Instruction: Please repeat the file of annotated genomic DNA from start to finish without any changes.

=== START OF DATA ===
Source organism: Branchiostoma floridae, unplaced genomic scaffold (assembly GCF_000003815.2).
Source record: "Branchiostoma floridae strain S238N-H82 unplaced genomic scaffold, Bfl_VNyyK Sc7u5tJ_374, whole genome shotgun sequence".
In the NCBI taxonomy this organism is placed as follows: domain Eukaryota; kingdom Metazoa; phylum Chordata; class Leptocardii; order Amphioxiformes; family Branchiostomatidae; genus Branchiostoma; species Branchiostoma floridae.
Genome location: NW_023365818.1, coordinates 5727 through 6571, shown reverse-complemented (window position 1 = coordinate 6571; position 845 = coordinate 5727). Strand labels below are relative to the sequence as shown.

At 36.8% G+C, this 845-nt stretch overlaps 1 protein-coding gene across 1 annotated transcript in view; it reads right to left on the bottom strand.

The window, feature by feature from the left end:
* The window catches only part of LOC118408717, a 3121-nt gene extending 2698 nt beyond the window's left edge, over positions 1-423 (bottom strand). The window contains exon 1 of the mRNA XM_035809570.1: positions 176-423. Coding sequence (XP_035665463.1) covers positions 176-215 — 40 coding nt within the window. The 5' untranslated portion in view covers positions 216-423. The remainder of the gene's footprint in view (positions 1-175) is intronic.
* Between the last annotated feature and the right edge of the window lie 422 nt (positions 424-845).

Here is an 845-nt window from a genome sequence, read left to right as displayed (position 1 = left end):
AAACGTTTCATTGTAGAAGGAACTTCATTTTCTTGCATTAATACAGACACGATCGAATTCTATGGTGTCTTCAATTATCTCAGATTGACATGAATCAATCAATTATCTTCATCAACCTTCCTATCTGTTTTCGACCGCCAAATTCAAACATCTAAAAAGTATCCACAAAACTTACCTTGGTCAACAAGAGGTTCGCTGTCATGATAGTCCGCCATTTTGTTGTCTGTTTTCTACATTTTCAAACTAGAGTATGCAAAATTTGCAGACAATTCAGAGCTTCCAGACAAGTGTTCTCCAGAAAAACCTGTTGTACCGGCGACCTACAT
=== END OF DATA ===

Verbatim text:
Source organism: Branchiostoma floridae, unplaced genomic scaffold (assembly GCF_000003815.2).
Source record: "Branchiostoma floridae strain S238N-H82 unplaced genomic scaffold, Bfl_VNyyK Sc7u5tJ_374, whole genome shotgun sequence".
In the NCBI taxonomy this organism is placed as follows: domain Eukaryota; kingdom Metazoa; phylum Chordata; class Leptocardii; order Amphioxiformes; family Branchiostomatidae; genus Branchiostoma; species Branchiostoma floridae.
Genome location: NW_023365818.1, coordinates 5727 through 6571, shown reverse-complemented (window position 1 = coordinate 6571; position 845 = coordinate 5727). Strand labels below are relative to the sequence as shown.

At 36.8% G+C, this 845-nt stretch overlaps 1 protein-coding gene across 1 annotated transcript in view; it reads right to left on the bottom strand.

The window, feature by feature from the left end:
* The window catches only part of LOC118408717, a 3121-nt gene extending 2698 nt beyond the window's left edge, over positions 1-423 (bottom strand). The window contains exon 1 of the mRNA XM_035809570.1: positions 176-423. Coding sequence (XP_035665463.1) covers positions 176-215 — 40 coding nt within the window. The 5' untranslated portion in view covers positions 216-423. The remainder of the gene's footprint in view (positions 1-175) is intronic.
* Between the last annotated feature and the right edge of the window lie 422 nt (positions 424-845).

Here is an 845-nt window from a genome sequence, read left to right as displayed (position 1 = left end):
AAACGTTTCATTGTAGAAGGAACTTCATTTTCTTGCATTAATACAGACACGATCGAATTCTATGGTGTCTTCAATTATCTCAGATTGACATGAATCAATCAATTATCTTCATCAACCTTCCTATCTGTTTTCGACCGCCAAATTCAAACATCTAAAAAGTATCCACAAAACTTACCTTGGTCAACAAGAGGTTCGCTGTCATGATAGTCCGCCATTTTGTTGTCTGTTTTCTACATTTTCAAACTAGAGTATGCAAAATTTGCAGACAATTCAGAGCTTCCAGACAAGTGTTCTCCAGAAAAACCTGTTGTACCGGCGACCTACAT